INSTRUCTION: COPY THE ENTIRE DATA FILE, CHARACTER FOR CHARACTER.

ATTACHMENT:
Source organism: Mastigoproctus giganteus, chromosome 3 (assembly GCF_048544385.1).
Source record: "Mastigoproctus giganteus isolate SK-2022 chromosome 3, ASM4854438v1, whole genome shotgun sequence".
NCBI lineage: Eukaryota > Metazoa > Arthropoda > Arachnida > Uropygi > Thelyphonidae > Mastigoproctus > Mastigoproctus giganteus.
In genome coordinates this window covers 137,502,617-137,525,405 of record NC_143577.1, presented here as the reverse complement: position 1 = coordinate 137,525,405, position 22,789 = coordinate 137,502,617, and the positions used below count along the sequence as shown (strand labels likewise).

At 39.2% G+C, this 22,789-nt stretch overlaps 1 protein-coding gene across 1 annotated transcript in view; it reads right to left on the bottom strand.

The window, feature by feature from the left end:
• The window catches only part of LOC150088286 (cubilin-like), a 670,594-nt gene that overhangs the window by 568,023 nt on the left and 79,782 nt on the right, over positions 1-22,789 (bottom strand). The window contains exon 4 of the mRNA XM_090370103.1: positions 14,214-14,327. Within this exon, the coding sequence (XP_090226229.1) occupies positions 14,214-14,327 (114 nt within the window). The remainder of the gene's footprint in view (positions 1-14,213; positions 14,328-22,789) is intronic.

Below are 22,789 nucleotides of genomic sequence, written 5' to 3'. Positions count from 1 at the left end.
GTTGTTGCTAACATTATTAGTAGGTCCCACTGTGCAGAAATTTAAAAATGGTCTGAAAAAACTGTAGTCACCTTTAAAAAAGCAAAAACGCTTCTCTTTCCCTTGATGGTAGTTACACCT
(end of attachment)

Source organism: Mastigoproctus giganteus, chromosome 3 (assembly GCF_048544385.1).
Source record: "Mastigoproctus giganteus isolate SK-2022 chromosome 3, ASM4854438v1, whole genome shotgun sequence".
NCBI lineage: Eukaryota > Metazoa > Arthropoda > Arachnida > Uropygi > Thelyphonidae > Mastigoproctus > Mastigoproctus giganteus.
In genome coordinates this window covers 137,502,617-137,525,405 of record NC_143577.1, presented here as the reverse complement: position 1 = coordinate 137,525,405, position 22,789 = coordinate 137,502,617, and the positions used below count along the sequence as shown (strand labels likewise).

At 39.2% G+C, this 22,789-nt stretch overlaps 1 protein-coding gene across 1 annotated transcript in view; it reads right to left on the bottom strand.

The window, feature by feature from the left end:
• The window catches only part of LOC150088286 (cubilin-like), a 670,594-nt gene that overhangs the window by 568,023 nt on the left and 79,782 nt on the right, over positions 1-22,789 (bottom strand). The window contains exon 4 of the mRNA XM_090370103.1: positions 14,214-14,327. Within this exon, the coding sequence (XP_090226229.1) occupies positions 14,214-14,327 (114 nt within the window). The remainder of the gene's footprint in view (positions 1-14,213; positions 14,328-22,789) is intronic.

Below are 22,789 nucleotides of genomic sequence, written 5' to 3'. Positions count from 1 at the left end.
GTTGTTGCTAACATTATTAGTAGGTCCCACTGTGCAGAAATTTAAAAATGGTCTGAAAAAACTGTAGTCACCTTTAAAAAAGCAAAAACGCTTCTCTTTCCCTTGATGGTAGTTACACCT